REVIEW: The Wrath and the Dawn by Renée Ahdieh
Dear Ms. Ahdieh,
As a child, I was given a copy of The Thousand and One Nights. It contained some of the most magical and satisfying fairy tales I’d ever read. As its readers know, the book begins with a frame device. The fairy tales are told by Scheherazade to her husband, a king who takes a new bride each day, and orders each of his wives killed upon the next dawn.
Your YA fantasy novel, The Wrath and the Dawn, takes this premise and expands it into the story of Shahrzad, or Shazi, as her friends call her, a girl who volunteers to marry the murderous boy caliph, Khalid. Khalid has married—and executed—a number of girls, including Shiva, Shazi’s best friend.
The novel is set in a fantasy setting modeled on Persia and begins with a prologue which gives the reader a strong hint as to Khalid’s true character, and allows for the possibility that he is being compelled to marry and execute the girls against his will. But Shazi’s goal in volunteering to marry Khalid is as simple as it is hard to reach: revenge.
Shortly after Shahrzad’s marriage, we meet Tariq, the boy she had thought to marry before Shiva’s death. Tariq loves Shazi and understands her desire for vengeance – Shiva was his cousin—but he is beyond upset at what she has done. Her marriage to Khalid galvanizes Tariq into action, precipitating a plot to depose the caliph.
Accompanying Tariq is Rahim, a friend since childhood to both Tariq and Shazi. Shazi also has a family that worries about her safety, her ineffectual father, Jahandar, and her younger sister, Irsa, whom she has urged to leave the kingdom. Jahandar is in possession of a magical book that he hopes will grant him powers to help effect his daughter’s rescue.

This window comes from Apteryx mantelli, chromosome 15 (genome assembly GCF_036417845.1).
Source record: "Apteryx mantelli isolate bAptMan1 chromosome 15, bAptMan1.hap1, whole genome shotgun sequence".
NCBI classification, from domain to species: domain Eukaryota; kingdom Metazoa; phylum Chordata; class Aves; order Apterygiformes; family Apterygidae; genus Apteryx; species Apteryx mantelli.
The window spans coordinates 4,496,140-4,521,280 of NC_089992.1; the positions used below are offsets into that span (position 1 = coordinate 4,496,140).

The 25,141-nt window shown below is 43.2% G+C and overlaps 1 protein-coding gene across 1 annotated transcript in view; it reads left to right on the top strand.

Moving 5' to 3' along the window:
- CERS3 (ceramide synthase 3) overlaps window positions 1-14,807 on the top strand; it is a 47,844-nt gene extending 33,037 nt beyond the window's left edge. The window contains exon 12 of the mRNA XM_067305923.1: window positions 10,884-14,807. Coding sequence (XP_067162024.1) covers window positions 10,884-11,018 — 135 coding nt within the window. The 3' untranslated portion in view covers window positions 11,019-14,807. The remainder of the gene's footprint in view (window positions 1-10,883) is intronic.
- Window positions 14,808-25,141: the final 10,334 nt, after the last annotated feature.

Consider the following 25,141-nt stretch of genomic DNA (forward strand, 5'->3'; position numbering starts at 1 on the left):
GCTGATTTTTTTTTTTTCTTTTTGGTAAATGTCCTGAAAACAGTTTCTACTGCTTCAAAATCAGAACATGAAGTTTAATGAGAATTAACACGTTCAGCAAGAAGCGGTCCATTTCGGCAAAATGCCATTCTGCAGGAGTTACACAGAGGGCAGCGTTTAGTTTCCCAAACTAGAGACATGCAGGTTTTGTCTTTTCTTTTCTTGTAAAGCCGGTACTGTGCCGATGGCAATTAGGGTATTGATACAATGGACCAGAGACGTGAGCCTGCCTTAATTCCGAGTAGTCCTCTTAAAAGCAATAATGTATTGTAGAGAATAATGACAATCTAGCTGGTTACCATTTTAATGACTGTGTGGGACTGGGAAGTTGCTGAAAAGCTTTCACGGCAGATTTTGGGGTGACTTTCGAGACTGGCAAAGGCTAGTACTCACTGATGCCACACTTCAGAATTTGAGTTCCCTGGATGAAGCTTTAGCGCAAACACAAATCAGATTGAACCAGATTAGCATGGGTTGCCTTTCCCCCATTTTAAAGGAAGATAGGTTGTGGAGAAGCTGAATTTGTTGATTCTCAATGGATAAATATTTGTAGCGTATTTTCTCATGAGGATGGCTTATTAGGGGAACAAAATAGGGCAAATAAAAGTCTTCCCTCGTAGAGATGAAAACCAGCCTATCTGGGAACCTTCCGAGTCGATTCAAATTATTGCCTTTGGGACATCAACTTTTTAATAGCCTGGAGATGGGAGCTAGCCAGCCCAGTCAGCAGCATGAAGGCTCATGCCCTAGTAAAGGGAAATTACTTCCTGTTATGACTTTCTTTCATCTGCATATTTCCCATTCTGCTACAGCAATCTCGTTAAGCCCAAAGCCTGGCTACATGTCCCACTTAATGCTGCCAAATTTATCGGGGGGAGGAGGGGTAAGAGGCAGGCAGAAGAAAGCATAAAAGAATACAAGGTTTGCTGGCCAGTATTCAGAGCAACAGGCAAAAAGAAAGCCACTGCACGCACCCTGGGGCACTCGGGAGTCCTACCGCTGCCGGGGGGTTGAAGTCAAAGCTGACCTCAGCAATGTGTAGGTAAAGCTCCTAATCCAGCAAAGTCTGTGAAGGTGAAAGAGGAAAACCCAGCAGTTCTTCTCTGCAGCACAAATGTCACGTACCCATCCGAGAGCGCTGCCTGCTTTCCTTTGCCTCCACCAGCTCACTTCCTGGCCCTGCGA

On their wedding night, Shahrzad waits a long time for her husband to arrive in her bedchamber. When he finally does, he warns her not to expect to be the one to break the cycle of the deaths of his wives. Shazi assures Khalid that she doesn’t harbor delusions, but doesn’t reveal that her true intention is to kill him. Instead, she lifts her mantle and offers her body to him.
After a brief, perfunctory consummation, Shazi and Khalid dine together. Then she makes a single request, that he listen to her tell him a story. As in The Thousand and One Nights, the tale she tells rivets the caliph’s attention, and he spares her life until she can finish it.
The next day, Shazi is assigned a handmaiden from Thebes, Despina, and a bodyguard known only as the Rajput. Shahrzad finds her way to the training ground, where she meets Jalal, a cousin of Khalid’s as well as son of Captain al-Khoury, the king’s general. Shazi asks Jalal to teach her to shoot arrows with a bow, but doesn’t do a sufficient job of disguising her expertise with this weapon.
That night, Shazi and Khalid talk again. Khalid wants her to reveal why she volunteered, and Shazi asks him to promise not to kill her. He refuses, and they sleep together again. Then she finishes the fairy tale of the night before, and begins another. Captain Al-Khoury then comes to escort her to her execution, but once again, Khalid spares her life.
But how long will Shazi’s reprieve last? Long enough for Tariq to overthrow Khalid and come to her rescue? Long enough for her to find the resolve to kill Khalid herself? Or long enough to develop feelings for the quiet, conflicted boy-husband who will not reveal to her his reasons for killing his wives no matter how she tries to force out the truth?